[squeak-dev] Re: How about... something completely different? (Re: Re: On traits composition)

Andreas Raab andreas.raab at gmx.de
Wed Dec 9 03:50:29 UTC 2009

Josh Gargus wrote:
> Ted and Ian at VPRI recently wrote short notes on this topic:
> http://www.vpri.org/pdf/m2009014_membrane.pdf     (Ted)
> http://www.vpri.org/pdf/m2009007_COLA_kern.pdf     (Ian)

Oh boy, you asked for it :-) Ted's paper reminds me a lot of some of the 
earliest discussions with Alan that came straight out of Macromedia 
Director - I always liked how you could just drag and drop behaviors 
onto an object and they would "just work" (incl. state and interactions 
with other behaviors). The other big motivation for me as was to deal 
with the problems that arise from the "fat class object" idea - i.e., 
the how to structure the (necessary) complexity for something as 
powerful as a general end-user scriptable, graphical, composable object 
without ending up like class Morph.

Tweak was my first (and unfortunately last) shot at it. One thing that 
came straight out of the earlier discussion was that I realized that in 
order to hide complexity I needed to encapsulate it, i.e., create fully 
fledged self-contained entities (objects). In Tweak the result can be 
seen for example when looking at players and their (costume) aspects. 
They're kinda like the Morph equivalent but where Morph stuffs all of 
the "extra logic" straight into class Morph itself (look at the 
implementors of Morph>>color: or Morph>>borderWidth:) Tweak pushed this 
stuff out into the aspects so that the method looks like:

CPlayer>>color: aColor
	"The color is owned by the fill aspect"
	^fill color: aColor

CPlayer>>borderWidth: aNumber
	"The border width is owned by the border aspect"
	^border width: aNumber

It worked by the aspects knowing the players they were owned by and 
interacting with them as needed (i.e., CFill>>color: would eventually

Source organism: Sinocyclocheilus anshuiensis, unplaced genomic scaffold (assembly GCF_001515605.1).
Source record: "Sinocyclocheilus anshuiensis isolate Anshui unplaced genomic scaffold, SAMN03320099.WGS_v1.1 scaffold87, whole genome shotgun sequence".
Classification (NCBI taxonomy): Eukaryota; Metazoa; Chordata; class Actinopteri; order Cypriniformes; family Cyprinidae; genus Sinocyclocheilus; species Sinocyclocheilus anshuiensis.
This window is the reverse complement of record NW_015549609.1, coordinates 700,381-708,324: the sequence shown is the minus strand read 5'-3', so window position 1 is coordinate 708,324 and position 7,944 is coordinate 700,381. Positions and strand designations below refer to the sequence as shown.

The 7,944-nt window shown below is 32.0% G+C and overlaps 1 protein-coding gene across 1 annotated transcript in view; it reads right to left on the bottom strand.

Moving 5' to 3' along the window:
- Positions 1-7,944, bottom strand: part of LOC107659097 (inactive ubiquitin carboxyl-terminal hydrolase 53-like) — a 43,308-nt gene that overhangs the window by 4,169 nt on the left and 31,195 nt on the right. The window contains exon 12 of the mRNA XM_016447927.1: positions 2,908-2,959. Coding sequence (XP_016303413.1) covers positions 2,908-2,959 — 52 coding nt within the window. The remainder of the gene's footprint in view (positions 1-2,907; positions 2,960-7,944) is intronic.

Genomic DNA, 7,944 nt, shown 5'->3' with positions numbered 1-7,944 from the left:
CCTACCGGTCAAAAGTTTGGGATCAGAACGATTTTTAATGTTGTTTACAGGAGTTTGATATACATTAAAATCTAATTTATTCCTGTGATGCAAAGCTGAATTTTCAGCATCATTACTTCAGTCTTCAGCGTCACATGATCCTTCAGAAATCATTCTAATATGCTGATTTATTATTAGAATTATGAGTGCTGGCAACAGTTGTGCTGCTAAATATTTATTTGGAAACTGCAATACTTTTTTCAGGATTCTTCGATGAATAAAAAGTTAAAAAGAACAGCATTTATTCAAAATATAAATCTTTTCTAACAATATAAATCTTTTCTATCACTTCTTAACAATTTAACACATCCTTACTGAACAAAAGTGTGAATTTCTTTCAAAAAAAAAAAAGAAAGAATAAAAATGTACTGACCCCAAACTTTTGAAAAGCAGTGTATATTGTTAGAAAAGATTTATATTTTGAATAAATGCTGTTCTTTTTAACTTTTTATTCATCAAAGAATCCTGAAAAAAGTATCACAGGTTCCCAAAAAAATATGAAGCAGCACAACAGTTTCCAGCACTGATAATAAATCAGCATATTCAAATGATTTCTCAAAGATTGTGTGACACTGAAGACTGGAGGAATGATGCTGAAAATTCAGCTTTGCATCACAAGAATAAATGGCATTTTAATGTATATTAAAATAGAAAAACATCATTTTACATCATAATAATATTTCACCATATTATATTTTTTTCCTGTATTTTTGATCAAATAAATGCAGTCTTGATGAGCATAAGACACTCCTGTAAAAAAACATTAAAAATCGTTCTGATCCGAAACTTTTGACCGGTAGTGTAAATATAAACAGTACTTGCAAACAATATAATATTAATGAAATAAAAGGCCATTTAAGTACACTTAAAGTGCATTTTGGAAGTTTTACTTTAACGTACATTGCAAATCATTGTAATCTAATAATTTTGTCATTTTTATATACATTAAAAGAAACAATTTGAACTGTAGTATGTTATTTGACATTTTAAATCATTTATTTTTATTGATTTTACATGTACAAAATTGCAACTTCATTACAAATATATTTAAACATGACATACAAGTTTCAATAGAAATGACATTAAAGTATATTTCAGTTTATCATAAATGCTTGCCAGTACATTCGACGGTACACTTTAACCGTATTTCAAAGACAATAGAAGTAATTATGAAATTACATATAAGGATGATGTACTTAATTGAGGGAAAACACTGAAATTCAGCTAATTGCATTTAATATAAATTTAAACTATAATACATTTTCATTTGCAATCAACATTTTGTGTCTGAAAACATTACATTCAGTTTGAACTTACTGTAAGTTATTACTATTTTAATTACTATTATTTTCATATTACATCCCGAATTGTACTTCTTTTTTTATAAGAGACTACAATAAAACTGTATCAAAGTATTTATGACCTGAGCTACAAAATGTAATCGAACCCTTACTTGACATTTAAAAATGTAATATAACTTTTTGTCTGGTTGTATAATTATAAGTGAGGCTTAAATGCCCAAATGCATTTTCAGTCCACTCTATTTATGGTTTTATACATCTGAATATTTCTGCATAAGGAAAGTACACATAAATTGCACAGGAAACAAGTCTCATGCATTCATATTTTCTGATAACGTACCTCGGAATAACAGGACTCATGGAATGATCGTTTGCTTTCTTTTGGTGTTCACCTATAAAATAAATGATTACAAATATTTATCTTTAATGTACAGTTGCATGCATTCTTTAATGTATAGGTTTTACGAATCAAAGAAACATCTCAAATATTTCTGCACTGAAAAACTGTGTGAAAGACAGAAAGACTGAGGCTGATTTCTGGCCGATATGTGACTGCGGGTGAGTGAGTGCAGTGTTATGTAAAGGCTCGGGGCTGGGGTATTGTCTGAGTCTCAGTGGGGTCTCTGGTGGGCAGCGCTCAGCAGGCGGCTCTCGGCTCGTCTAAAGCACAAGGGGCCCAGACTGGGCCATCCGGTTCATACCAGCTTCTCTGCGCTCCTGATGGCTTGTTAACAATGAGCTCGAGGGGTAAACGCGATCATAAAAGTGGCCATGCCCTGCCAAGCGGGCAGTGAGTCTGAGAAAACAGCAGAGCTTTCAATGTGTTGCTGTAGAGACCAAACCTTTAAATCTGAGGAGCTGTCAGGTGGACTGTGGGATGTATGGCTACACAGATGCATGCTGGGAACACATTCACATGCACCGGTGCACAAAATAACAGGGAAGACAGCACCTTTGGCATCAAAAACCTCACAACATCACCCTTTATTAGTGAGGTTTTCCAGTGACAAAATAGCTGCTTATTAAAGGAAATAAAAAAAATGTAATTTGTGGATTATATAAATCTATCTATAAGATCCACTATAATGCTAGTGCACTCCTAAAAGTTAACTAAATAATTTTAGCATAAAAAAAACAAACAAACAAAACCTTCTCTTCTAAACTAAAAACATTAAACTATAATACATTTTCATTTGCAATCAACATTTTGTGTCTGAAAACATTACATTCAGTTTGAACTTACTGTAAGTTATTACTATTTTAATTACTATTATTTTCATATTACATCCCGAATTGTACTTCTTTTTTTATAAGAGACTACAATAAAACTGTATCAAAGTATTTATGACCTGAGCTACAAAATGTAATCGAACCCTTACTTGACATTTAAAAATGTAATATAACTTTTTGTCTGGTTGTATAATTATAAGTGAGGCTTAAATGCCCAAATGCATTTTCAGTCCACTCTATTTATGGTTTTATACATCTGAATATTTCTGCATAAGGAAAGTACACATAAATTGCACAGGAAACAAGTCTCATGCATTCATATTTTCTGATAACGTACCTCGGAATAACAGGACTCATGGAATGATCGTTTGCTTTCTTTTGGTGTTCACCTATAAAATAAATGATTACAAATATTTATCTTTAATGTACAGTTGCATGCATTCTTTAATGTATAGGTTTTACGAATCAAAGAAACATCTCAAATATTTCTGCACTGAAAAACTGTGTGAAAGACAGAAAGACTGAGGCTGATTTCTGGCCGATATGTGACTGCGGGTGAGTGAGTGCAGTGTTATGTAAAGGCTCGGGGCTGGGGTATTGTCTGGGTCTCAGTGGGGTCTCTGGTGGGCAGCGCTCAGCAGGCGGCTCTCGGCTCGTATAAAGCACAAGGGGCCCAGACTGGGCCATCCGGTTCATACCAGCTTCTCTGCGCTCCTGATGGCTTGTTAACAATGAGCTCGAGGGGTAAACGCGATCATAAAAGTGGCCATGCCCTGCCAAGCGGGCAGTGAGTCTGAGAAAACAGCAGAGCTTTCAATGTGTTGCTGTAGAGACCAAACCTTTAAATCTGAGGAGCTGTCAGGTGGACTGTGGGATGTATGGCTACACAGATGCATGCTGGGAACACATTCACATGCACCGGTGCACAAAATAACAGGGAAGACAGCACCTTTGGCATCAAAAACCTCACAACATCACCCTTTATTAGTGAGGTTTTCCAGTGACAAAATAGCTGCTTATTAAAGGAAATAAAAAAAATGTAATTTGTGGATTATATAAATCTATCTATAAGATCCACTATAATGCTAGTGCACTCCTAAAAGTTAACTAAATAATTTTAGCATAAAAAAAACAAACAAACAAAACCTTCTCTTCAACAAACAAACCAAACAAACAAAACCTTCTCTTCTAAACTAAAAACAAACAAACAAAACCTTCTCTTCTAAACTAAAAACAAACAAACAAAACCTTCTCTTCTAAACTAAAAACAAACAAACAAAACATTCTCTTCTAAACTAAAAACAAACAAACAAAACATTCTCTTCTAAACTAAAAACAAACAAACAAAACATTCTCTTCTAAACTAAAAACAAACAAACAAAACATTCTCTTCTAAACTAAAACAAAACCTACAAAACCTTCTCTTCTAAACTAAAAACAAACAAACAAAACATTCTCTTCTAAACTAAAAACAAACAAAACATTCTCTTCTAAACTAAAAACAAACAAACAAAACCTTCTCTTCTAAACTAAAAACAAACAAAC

call the player's invalidation method to cause a redraw).

I still think that's a really great idea to structure complexity for 
several reasons. First of all, contrary to traits and other MI solutions 
you have *objects*, self-contained entities with encapsulated internal 
state and behavior.

Secondly, by defining the interface between the parts you get a clearer 
separation of concerns between them, with clearly defined external and 
internal interfaces (i.e., try finding the methods relating to fill 
stuff in Morph, then go and try to find those that are part of the 
public interface).

Third, this mechanism also gives you the "many versions of self" that 
the delegation discussions usually end up with by way of being able to 
decide whether to say "owner borderWidth: 2" or "self width: 2" from the 
aspect (the former being overridable by all subclasses of CPlayer; the 
latter defining this as a more private matter that can only be 
reimplemented by aspects of the same form).

And of course such aspects can be composed the same way so it's turtles 
all the way down. Lastly, boilerplate like the above is trivial to 
automate and to fold into a class definition syntax.

However, there is one major gotcha in this. It's that you need to design 
your entities differently. You can no longer assume that a class is 
completely self-contained (i.e., the class as an idea), but rather that 
it will have numerous collaborators that are equally important (which is 
more along the lines of the resulting object being a cell). This implies 
different design approaches and some of the rules of good OO design have 
limited applicability, for example the general rule of thumb that an 
owned object shouldn't know its owner, or the law of diameter. In a 
design like here, you would absolutely expect a Rectangle aspect to know 
the "owner" which gets notified about the change when you call the 
#left: method on it.

To come full circle here, to me the problem with traits (really, any 
form of MI used for code composition) is that the end result is *always* 
something that looks like class Morph - complexity in a single 
centralized place, all messed up with renames, aliasing, exclusion. From 
my perspective there's no way around that problem as long as we're not 
starting to introduce internal structure. That would be objects.

   - Andreas

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